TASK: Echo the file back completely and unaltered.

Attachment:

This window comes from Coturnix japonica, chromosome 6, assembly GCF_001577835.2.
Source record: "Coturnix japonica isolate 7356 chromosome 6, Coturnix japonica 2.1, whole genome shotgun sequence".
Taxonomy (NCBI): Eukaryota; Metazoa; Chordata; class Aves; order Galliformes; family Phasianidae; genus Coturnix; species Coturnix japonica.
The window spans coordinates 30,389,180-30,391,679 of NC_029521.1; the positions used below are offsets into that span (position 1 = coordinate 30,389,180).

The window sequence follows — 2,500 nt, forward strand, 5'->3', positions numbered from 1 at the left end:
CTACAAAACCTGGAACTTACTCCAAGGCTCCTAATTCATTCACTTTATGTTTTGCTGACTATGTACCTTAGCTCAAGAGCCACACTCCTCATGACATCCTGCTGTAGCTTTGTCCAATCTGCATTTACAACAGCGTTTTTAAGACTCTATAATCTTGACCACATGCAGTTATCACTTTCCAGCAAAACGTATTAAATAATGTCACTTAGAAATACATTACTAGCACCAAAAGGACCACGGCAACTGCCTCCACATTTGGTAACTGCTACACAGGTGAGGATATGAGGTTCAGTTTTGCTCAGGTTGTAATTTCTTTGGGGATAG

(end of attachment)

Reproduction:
This window comes from Coturnix japonica, chromosome 6, assembly GCF_001577835.2.
Source record: "Coturnix japonica isolate 7356 chromosome 6, Coturnix japonica 2.1, whole genome shotgun sequence".
Taxonomy (NCBI): Eukaryota; Metazoa; Chordata; class Aves; order Galliformes; family Phasianidae; genus Coturnix; species Coturnix japonica.
The window spans coordinates 30,389,180-30,391,679 of NC_029521.1; the positions used below are offsets into that span (position 1 = coordinate 30,389,180).

The window sequence follows — 2,500 nt, forward strand, 5'->3', positions numbered from 1 at the left end:
CTACAAAACCTGGAACTTACTCCAAGGCTCCTAATTCATTCACTTTATGTTTTGCTGACTATGTACCTTAGCTCAAGAGCCACACTCCTCATGACATCCTGCTGTAGCTTTGTCCAATCTGCATTTACAACAGCGTTTTTAAGACTCTATAATCTTGACCACATGCAGTTATCACTTTCCAGCAAAACGTATTAAATAATGTCACTTAGAAATACATTACTAGCACCAAAAGGACCACGGCAACTGCCTCCACATTTGGTAACTGCTACACAGGTGAGGATATGAGGTTCAGTTTTGCTCAGGTTGTAATTTCTTTGGGGATAG